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Over a third of baby boomers set to retire later than SPA

By: Sonia Rach

More than a third (38 per cent) of the UK’s baby boomer generation aged 58 to 75 are set to retire later than the current state pension age of 66. 

According to the Dunstan Thomas’ nationwide study, the average length of time that this group plans to work beyond their 66th birthday is 4.3 years when they will be over 70 years old.

The current average retirement age of this generation is rising steadily and now stands at 63.4 years, the study found.

Dunstan Thomas commissioned Opinium to complete the research which gained responses from 1,272 baby boomers aged 58 to 75 across the UK.

It found that nearly half (49 per cent) of UK boomers have not yet retired and of these working 58 to 75 year olds, 23 per cent want to remain in paid full-time work and 47 per cent in paid part-time roles beyond age 66.

Nearly one in 10 (9 per cent) that are still working full-time declared that they ‘never want to give up work’, while 12 per cent still have not made up their minds on when they will stop working.

Only 18 per cent are determined not to work beyond the current state pension age.

The study also found that the average annual pre-tax household income amongst all UK boomers that are still working was £44,979.20.

However, average annual pre-tax household income of retired boomers falls to £30,255 – a drop of nearly a third (32.74 per cent) at retirement.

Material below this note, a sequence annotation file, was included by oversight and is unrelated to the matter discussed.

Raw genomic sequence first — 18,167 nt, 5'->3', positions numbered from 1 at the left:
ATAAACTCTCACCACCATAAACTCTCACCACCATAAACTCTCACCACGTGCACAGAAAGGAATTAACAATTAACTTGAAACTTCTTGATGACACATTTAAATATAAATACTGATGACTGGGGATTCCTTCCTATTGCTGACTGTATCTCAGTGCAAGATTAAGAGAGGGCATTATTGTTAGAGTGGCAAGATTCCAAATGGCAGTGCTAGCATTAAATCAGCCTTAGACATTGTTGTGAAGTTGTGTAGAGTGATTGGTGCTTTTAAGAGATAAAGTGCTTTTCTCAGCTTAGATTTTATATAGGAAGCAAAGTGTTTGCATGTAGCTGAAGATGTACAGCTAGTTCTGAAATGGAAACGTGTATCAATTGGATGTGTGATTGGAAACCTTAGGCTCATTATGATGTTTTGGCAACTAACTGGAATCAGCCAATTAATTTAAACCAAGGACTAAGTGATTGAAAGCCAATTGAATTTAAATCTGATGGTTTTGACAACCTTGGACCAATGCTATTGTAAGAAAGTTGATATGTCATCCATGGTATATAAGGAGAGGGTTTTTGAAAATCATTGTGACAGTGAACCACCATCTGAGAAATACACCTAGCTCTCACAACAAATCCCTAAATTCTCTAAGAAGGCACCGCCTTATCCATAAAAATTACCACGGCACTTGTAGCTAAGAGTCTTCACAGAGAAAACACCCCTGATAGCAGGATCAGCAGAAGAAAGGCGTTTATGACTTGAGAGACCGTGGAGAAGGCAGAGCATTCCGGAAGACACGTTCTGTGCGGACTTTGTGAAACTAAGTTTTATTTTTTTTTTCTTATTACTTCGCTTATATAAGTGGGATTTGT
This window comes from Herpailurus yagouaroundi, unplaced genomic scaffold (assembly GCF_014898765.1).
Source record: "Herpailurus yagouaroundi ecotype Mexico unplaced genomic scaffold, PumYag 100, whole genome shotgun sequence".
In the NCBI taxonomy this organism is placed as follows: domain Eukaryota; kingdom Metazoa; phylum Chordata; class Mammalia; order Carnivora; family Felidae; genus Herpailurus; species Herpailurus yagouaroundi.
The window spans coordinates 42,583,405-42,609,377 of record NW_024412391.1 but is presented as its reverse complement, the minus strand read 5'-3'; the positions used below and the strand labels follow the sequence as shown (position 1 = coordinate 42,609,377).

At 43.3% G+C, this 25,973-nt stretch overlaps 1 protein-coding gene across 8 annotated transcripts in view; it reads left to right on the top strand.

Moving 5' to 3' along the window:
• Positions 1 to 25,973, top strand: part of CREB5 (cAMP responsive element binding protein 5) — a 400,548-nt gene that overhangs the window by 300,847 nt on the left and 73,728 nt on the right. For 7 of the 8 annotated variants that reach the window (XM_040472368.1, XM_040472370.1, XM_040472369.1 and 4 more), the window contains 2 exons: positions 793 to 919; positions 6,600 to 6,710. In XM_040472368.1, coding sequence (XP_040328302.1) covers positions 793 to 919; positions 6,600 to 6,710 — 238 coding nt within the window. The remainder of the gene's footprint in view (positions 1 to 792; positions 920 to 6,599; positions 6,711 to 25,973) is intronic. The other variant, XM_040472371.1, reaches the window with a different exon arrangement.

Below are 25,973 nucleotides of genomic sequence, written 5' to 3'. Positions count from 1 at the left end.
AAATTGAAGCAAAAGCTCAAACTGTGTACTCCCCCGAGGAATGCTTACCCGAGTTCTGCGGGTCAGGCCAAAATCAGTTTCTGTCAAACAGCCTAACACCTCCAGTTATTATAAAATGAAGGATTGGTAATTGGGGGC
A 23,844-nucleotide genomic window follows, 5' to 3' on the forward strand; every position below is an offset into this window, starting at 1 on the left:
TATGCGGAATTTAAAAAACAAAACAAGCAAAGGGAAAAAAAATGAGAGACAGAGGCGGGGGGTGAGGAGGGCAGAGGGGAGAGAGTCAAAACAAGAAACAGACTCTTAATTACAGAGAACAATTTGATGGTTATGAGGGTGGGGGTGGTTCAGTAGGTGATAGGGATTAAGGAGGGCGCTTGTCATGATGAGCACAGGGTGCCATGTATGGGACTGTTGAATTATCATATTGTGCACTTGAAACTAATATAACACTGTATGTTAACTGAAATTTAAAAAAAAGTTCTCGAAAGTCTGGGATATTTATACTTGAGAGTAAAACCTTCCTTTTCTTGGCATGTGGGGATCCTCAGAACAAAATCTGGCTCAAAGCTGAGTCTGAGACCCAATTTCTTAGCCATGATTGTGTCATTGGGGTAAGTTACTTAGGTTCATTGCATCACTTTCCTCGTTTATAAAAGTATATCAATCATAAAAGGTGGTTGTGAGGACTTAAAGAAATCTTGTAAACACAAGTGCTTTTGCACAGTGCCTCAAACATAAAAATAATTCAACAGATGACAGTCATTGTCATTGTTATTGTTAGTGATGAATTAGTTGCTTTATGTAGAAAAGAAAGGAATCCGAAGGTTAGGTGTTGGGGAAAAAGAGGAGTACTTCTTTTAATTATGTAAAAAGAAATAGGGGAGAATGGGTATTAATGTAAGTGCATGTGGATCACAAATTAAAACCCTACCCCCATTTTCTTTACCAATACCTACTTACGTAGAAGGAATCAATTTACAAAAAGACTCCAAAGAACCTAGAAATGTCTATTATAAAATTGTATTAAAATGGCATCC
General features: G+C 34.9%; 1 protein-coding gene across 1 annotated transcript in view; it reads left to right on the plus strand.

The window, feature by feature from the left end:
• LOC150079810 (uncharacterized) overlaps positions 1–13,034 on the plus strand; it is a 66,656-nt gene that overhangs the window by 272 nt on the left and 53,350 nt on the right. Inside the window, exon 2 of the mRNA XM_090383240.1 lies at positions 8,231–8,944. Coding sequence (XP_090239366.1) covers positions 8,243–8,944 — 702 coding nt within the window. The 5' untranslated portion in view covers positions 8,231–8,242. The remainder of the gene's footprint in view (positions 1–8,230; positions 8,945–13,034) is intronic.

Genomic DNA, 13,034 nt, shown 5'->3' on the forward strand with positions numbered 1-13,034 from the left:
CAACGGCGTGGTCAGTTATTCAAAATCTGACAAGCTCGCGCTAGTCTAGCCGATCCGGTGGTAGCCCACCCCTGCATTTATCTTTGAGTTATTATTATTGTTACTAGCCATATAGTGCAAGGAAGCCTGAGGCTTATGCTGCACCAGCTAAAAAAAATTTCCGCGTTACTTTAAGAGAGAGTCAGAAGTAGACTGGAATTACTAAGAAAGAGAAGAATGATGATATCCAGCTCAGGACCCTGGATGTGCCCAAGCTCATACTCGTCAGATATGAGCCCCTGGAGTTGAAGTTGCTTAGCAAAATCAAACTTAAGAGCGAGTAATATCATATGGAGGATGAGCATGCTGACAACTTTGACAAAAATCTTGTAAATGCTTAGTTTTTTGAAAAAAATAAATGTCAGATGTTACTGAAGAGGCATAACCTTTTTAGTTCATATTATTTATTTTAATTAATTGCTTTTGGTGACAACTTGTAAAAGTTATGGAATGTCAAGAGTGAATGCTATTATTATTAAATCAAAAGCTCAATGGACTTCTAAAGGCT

Commenting on the research, Adrian Boulding, director of retirement strategy at Dunstan Thomas, said: “If you are planning to work beyond state pension age, make sure you share that news with your financial adviser as soon as you can.”

Speaking to FTAdviser, Boulding said: “Your adviser will be able to help you adjust your de-risking glide path so that you stay invested and benefiting from tax-free compound growth on your pension-held investments for longer.

“Secondly, when you are at the point of retirement your adviser will be able to advise you on a safe withdrawal rate from your income drawdown plan. This rate may well be higher than the norm if you are retiring later than the state pension age.”

DB pensions vs DC pensions

The research found that nearly half (48 per cent) of boomers are still benefiting from access to more generous defined benefit pensions.

However, DB pension entitlement falls away slightly among younger boomers, with 51 per cent of those aged 72 to 75 had a DB pension, compared to 47 per cent of those aged 58 to 61.